Influence of hunger and satiety on perceived pleasantness and intensity ratings of food and nonfood odors as a function of locus of control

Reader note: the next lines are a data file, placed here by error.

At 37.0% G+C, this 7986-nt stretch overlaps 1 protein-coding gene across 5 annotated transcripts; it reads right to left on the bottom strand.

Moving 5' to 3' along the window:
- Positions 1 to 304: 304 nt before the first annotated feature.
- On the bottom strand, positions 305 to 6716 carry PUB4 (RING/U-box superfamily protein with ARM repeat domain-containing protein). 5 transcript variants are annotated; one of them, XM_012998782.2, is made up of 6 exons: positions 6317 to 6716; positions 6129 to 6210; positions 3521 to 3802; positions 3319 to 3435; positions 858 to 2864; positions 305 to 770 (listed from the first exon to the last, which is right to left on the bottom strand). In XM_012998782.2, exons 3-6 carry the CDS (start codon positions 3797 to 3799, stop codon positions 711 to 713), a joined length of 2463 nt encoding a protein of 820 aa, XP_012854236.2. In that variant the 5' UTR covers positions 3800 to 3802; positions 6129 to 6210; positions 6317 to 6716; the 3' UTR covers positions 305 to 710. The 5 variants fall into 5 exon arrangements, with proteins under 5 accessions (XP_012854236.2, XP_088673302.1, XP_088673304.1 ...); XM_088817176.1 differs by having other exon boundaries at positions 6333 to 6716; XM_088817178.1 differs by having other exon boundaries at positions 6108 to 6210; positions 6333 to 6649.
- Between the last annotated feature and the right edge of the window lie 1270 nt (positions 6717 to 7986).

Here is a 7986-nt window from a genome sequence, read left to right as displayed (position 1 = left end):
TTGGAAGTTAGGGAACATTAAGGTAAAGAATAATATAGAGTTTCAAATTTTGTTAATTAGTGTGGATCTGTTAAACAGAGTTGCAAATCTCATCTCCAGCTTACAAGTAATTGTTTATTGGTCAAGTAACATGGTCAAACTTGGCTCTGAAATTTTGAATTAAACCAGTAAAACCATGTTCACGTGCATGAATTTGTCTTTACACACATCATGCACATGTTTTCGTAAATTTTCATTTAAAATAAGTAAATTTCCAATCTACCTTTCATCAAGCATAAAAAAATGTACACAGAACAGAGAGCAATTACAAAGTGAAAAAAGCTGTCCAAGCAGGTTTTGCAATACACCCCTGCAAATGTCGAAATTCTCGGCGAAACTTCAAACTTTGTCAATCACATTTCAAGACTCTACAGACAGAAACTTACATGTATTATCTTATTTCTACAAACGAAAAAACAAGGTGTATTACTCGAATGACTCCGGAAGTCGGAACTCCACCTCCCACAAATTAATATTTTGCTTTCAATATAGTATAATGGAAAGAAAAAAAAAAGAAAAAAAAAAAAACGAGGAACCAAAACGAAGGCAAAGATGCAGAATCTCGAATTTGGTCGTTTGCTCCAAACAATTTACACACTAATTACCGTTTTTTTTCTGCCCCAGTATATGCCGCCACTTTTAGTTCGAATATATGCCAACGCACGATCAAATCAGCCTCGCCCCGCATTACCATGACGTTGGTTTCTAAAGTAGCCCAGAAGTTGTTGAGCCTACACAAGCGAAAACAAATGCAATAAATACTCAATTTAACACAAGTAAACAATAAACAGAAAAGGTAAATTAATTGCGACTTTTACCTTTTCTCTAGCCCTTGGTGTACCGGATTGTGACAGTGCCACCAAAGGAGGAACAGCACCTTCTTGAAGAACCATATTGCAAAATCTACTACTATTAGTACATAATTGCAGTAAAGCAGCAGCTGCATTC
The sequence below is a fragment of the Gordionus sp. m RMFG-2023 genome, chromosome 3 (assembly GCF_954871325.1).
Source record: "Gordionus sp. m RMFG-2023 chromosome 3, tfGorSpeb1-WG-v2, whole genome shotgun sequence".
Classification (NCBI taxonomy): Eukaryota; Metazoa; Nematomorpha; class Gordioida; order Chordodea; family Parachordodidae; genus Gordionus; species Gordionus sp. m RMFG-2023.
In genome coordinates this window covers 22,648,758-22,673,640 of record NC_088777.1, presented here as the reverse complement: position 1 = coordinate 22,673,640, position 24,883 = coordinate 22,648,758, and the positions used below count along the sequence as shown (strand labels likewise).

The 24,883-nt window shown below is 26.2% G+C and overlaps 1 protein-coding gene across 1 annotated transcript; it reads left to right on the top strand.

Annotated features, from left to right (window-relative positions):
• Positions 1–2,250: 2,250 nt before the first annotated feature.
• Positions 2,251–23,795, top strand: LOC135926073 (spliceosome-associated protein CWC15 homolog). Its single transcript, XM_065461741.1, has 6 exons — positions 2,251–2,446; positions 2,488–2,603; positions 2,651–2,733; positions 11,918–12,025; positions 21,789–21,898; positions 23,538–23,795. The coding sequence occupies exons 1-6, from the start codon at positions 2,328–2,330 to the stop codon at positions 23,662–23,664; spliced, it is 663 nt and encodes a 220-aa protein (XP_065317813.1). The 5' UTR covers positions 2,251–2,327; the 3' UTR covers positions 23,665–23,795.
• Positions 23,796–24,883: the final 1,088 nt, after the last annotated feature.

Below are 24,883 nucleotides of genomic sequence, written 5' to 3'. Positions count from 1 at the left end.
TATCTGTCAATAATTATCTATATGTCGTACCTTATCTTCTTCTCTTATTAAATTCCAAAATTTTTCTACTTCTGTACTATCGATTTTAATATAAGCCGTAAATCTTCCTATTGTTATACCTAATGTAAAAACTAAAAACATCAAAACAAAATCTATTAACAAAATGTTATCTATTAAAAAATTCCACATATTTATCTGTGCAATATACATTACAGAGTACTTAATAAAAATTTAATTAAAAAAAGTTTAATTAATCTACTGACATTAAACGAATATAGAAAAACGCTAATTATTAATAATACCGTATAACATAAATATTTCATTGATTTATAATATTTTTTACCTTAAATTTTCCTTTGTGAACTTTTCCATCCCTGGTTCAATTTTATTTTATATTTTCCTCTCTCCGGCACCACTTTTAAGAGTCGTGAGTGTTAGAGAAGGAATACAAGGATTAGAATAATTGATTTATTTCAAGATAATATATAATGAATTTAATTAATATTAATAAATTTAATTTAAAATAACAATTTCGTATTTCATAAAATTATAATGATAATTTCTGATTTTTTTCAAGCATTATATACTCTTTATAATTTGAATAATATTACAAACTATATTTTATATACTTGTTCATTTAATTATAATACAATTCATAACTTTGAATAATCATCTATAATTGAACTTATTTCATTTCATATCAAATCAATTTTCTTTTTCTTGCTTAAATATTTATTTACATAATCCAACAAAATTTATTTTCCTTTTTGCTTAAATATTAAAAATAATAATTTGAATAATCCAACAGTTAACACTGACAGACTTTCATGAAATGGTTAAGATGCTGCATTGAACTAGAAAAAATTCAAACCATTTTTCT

The influence of hunger and satiety on perceived pleasantness and intensity ratings for 27 food- and 13 non-food-related odors as a function of locus of control (LC) was investigated. Meal-related shifts in hedonic ratings of food-related odors were anticipated to be correlated with LC measures (Rotter's (1966) Internal-External scale, and Saltzer's (1982) Weight Locus of Control scale). Ten internal and 14 external LC subjects, (half of each sex, ages 16-30, of normal weight and health) judged microencapsulated odors before and after either a meal or one hour control period. LC measures were not related to pleasantness or intensity ratings, but there did exist a trend for internal LC subjects to rate food odors in the post-no lunch condition as less pleasant. The pre- to post-pleasantness ratings for food odors decreased only for the lunch group.